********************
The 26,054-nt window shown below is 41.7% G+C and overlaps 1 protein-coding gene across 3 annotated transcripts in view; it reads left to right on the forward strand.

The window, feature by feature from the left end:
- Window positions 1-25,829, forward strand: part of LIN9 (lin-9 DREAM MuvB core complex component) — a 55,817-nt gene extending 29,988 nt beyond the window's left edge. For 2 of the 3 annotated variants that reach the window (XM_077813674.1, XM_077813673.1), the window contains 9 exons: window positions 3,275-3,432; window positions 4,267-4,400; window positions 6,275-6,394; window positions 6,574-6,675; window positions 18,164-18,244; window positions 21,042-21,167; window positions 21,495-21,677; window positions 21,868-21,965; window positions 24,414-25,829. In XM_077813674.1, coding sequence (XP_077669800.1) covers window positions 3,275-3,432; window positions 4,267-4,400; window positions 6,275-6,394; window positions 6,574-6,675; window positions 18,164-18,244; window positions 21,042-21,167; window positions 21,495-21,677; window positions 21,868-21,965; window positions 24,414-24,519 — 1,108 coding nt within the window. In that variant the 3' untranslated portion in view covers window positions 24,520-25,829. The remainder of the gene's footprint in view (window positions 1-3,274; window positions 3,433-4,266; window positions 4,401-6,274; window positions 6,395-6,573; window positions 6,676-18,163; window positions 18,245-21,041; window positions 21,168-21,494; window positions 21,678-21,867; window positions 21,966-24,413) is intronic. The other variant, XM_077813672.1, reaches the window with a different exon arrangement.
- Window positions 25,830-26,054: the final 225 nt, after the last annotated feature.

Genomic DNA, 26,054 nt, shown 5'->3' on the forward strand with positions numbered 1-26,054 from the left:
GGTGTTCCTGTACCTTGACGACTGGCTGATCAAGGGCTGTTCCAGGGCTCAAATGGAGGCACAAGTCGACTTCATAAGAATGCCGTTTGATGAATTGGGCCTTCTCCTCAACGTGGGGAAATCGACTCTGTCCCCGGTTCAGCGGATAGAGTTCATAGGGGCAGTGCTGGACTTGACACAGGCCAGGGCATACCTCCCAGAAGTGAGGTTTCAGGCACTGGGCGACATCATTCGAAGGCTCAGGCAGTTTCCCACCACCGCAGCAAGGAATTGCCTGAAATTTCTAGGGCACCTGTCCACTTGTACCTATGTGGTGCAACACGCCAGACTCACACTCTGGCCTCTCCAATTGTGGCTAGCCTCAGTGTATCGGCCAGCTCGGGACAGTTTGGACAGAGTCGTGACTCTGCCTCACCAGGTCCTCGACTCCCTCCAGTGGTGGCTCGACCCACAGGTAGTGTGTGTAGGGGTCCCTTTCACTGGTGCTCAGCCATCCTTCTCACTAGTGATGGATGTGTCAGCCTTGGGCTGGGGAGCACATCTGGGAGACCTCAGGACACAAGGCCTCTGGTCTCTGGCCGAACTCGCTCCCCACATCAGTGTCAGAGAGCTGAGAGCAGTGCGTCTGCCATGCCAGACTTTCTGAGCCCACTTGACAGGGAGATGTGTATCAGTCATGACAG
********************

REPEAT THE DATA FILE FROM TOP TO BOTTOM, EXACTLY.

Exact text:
The 26,054-nt window shown below is 41.7% G+C and overlaps 1 protein-coding gene across 3 annotated transcripts in view; it reads left to right on the forward strand.

The window, feature by feature from the left end:
- Window positions 1-25,829, forward strand: part of LIN9 (lin-9 DREAM MuvB core complex component) — a 55,817-nt gene extending 29,988 nt beyond the window's left edge. For 2 of the 3 annotated variants that reach the window (XM_077813674.1, XM_077813673.1), the window contains 9 exons: window positions 3,275-3,432; window positions 4,267-4,400; window positions 6,275-6,394; window positions 6,574-6,675; window positions 18,164-18,244; window positions 21,042-21,167; window positions 21,495-21,677; window positions 21,868-21,965; window positions 24,414-25,829. In XM_077813674.1, coding sequence (XP_077669800.1) covers window positions 3,275-3,432; window positions 4,267-4,400; window positions 6,275-6,394; window positions 6,574-6,675; window positions 18,164-18,244; window positions 21,042-21,167; window positions 21,495-21,677; window positions 21,868-21,965; window positions 24,414-24,519 — 1,108 coding nt within the window. In that variant the 3' untranslated portion in view covers window positions 24,520-25,829. The remainder of the gene's footprint in view (window positions 1-3,274; window positions 3,433-4,266; window positions 4,401-6,274; window positions 6,395-6,573; window positions 6,676-18,163; window positions 18,245-21,041; window positions 21,168-21,494; window positions 21,678-21,867; window positions 21,966-24,413) is intronic. The other variant, XM_077813672.1, reaches the window with a different exon arrangement.
- Window positions 25,830-26,054: the final 225 nt, after the last annotated feature.

Genomic DNA, 26,054 nt, shown 5'->3' on the forward strand with positions numbered 1-26,054 from the left:
GGTGTTCCTGTACCTTGACGACTGGCTGATCAAGGGCTGTTCCAGGGCTCAAATGGAGGCACAAGTCGACTTCATAAGAATGCCGTTTGATGAATTGGGCCTTCTCCTCAACGTGGGGAAATCGACTCTGTCCCCGGTTCAGCGGATAGAGTTCATAGGGGCAGTGCTGGACTTGACACAGGCCAGGGCATACCTCCCAGAAGTGAGGTTTCAGGCACTGGGCGACATCATTCGAAGGCTCAGGCAGTTTCCCACCACCGCAGCAAGGAATTGCCTGAAATTTCTAGGGCACCTGTCCACTTGTACCTATGTGGTGCAACACGCCAGACTCACACTCTGGCCTCTCCAATTGTGGCTAGCCTCAGTGTATCGGCCAGCTCGGGACAGTTTGGACAGAGTCGTGACTCTGCCTCACCAGGTCCTCGACTCCCTCCAGTGGTGGCTCGACCCACAGGTAGTGTGTGTAGGGGTCCCTTTCACTGGTGCTCAGCCATCCTTCTCACTAGTGATGGATGTGTCAGCCTTGGGCTGGGGAGCACATCTGGGAGACCTCAGGACACAAGGCCTCTGGTCTCTGGCCGAACTCGCTCCCCACATCAGTGTCAGAGAGCTGAGAGCAGTGCGTCTGCCATGCCAGACTTTCTGAGCCCACTTGACAGGGAGATGTGTATCAGTCATGACAG